In the steep areas at Long Reef it is easy to see the different zones. In other areas, there are no strong zones but a mix of flat bare areas and patches of different animals and plants.

Tidal zones diagram

Different habitats

Rocky shore habitats are created by a combination of geology, exposure to waves and the slope of the shore.

The shore at Long Reef includes cliffs, boulder fields, cobbles and rock platforms with rockpools, cracks, crevices and hollows.

This wide range of features provide different habitats where animals and plants live.


Rock Pools

Rockpools can be very shallow, from less than 5cm deep to being a 1m or more.They contain snails that graze on seaweed, carnivorous snails that eat other snails and barnacles, starfish, sea anemones, crabs, small fish and sometimes octopus.Long Reef has lots of different rock pools.

Deep rock pool. Image courtesy Peter Mitchell


Neptune’s necklace

Neptune’s necklace (Hormosira banksii) is a brown seaweed that looks like a string of beads.They can form large beds in flat areas of the middle littoral zones that remain moist most of the time.They provide shelter for a large variety of snails and small crabs during low tide.There are large areas of Neptune’s necklace providing habitat at Long Reef.

Neptune’s necklace beds at low-tide. Image courtesy Peter Mitchell



Crevices and cracks

Crevices and cracks are gaps between slabs of rock which can occur anywhere on a rocky shore.The animals and plants found here vary depending on where they are on the shore.When the tide is out, animals may congregate in a crevice to retain moisture and then move away from the crevice when the tide is in.Long Reef’s rock platform has many crevices and cracks for animals to hide in.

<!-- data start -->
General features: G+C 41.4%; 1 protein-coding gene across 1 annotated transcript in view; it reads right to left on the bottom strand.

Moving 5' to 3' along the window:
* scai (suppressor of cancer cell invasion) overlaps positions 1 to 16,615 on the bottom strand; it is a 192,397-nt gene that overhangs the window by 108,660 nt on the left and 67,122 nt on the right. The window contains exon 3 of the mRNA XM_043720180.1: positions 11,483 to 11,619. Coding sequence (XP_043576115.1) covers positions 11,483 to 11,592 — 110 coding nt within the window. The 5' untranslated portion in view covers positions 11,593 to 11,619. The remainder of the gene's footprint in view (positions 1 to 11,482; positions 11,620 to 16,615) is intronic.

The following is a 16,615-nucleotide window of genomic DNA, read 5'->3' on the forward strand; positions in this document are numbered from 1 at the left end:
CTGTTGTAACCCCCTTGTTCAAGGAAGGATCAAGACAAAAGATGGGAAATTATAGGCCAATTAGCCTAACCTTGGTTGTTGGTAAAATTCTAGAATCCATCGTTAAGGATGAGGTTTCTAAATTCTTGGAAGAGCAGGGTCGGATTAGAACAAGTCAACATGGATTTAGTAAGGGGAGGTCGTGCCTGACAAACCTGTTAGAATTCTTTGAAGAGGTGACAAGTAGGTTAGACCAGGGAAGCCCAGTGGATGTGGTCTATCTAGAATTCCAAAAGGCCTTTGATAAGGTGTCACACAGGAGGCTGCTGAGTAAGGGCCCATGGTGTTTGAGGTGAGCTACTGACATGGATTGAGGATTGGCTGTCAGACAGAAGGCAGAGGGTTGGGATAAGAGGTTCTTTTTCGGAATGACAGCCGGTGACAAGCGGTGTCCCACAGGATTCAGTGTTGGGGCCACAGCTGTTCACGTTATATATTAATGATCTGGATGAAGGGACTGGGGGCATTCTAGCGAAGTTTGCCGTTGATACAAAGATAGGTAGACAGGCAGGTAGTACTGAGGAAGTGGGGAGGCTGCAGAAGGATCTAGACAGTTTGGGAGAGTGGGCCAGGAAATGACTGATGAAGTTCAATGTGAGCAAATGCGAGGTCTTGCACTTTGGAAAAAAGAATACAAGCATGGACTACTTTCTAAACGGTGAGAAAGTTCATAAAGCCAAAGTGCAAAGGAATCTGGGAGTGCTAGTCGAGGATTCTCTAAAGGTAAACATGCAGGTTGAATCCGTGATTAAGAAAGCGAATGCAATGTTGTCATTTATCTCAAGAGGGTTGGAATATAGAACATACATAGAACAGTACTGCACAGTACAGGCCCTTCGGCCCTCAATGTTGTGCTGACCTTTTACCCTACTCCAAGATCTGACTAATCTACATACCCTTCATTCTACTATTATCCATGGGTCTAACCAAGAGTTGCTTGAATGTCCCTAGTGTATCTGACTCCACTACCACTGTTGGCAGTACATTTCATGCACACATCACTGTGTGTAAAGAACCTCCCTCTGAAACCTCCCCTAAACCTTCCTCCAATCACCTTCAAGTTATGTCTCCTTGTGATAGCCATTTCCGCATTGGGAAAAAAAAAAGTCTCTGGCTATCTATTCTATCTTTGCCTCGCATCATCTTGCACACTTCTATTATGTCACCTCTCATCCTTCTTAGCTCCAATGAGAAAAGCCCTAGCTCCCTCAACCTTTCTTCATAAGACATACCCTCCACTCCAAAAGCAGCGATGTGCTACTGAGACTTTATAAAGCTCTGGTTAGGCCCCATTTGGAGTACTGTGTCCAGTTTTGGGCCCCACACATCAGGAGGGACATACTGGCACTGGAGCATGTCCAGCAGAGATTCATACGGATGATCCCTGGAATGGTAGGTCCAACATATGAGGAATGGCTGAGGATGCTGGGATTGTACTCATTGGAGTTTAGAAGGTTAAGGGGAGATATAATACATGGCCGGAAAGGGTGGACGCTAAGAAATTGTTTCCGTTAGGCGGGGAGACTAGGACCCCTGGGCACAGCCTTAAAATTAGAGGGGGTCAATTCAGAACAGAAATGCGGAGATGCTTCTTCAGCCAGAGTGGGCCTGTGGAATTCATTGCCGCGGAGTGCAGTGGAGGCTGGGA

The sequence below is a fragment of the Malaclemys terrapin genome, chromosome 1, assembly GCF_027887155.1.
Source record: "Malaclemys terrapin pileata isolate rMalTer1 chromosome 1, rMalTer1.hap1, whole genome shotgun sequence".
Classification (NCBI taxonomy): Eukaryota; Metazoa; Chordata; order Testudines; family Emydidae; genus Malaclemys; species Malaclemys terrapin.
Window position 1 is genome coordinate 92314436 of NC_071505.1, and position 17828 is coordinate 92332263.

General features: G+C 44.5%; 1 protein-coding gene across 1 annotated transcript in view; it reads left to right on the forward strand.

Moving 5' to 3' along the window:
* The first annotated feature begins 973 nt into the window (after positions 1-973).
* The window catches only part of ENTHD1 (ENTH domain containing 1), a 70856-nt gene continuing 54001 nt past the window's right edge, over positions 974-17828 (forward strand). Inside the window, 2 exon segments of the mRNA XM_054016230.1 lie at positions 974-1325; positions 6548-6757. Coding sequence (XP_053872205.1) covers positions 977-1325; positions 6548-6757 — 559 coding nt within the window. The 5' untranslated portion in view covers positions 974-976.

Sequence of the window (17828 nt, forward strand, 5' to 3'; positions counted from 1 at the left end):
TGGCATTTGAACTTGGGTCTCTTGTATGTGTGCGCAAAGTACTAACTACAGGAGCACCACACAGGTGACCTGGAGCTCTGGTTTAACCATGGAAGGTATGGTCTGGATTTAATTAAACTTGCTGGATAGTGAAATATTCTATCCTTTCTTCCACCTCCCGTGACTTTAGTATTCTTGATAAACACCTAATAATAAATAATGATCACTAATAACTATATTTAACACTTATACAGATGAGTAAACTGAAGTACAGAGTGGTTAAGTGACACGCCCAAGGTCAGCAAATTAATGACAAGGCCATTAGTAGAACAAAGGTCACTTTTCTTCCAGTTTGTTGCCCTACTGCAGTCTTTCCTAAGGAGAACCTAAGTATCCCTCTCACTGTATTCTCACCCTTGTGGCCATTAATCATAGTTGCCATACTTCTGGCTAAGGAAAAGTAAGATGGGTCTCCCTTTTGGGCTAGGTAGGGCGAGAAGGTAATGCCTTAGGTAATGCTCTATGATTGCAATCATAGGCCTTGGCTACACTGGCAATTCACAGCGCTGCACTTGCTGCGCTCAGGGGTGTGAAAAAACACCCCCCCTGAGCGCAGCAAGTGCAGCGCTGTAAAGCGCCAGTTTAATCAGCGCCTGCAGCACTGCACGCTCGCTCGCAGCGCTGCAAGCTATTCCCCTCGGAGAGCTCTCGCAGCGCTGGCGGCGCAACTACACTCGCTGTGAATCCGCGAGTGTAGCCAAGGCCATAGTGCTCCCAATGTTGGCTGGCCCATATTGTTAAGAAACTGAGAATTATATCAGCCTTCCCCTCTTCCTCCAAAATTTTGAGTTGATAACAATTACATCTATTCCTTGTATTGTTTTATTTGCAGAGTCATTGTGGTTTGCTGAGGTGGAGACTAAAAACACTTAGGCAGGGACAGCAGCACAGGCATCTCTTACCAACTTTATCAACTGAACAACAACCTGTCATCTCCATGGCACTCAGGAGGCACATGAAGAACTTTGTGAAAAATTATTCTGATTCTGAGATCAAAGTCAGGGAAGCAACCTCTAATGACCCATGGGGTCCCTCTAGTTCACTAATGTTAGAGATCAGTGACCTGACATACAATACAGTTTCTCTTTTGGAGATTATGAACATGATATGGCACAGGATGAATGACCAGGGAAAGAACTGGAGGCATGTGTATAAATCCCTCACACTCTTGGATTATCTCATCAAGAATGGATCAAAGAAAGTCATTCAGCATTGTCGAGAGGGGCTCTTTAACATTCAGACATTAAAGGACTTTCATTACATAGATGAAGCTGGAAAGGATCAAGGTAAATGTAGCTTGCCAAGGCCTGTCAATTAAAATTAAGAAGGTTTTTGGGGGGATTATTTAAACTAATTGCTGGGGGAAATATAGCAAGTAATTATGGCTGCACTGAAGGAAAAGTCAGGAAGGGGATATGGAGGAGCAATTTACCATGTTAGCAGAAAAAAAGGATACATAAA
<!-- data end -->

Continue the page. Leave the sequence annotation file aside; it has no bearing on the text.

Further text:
Striped-mouth conniwinks (Bembecium nanum) hiding in a crevice. Image courtesy Peter Mitchell



Hollows are curved depressions in rocks usually very low on the shore and exposed to waves.These are created by sea urchins gradually wearing away the rock with their spines as they cling to the rock while resting.Where many of these hollows occur together, they are called ‘sea urchin apartments.Sea urchins usually leave these hollows at night and graze on the surrounding flat rocks covered by the sea.Long Reef has a great example of sea urchin apartments.

Sea urchin apartments. Image courtesy Peter Mitchell



Flat rocky areas

Flat rocky areas that exist between rockpools, crevices and boulders appear to have no seaweed.In fact, they are covered with microalgae, tiny plants naked to the human eye.These plants are a vital source of food for many snails and starfish and these animals will crawl over the flat areas during mid-low tide and high tide or during rain to feed.Long Reef has large areas of flat rocky shore.

Flat rocky areas. Image courtesy Peter Mitchell



Boulders are medium to large rocks that are heavy enough not to be moved by small to moderate waves.They are usually found in more sheltered areas.The underside of boulders house an enormous variety of animals and plants such as sponges, tube worms, colonial sea squirts, chitons, blue-ringed octopus, snails, barnacles and sea anemones.Some of these animals are not found in other habitats.Long Reef has an extensive boulder field.

'Halo' of animals around a boulder. Image courtesy Peter Mitchellt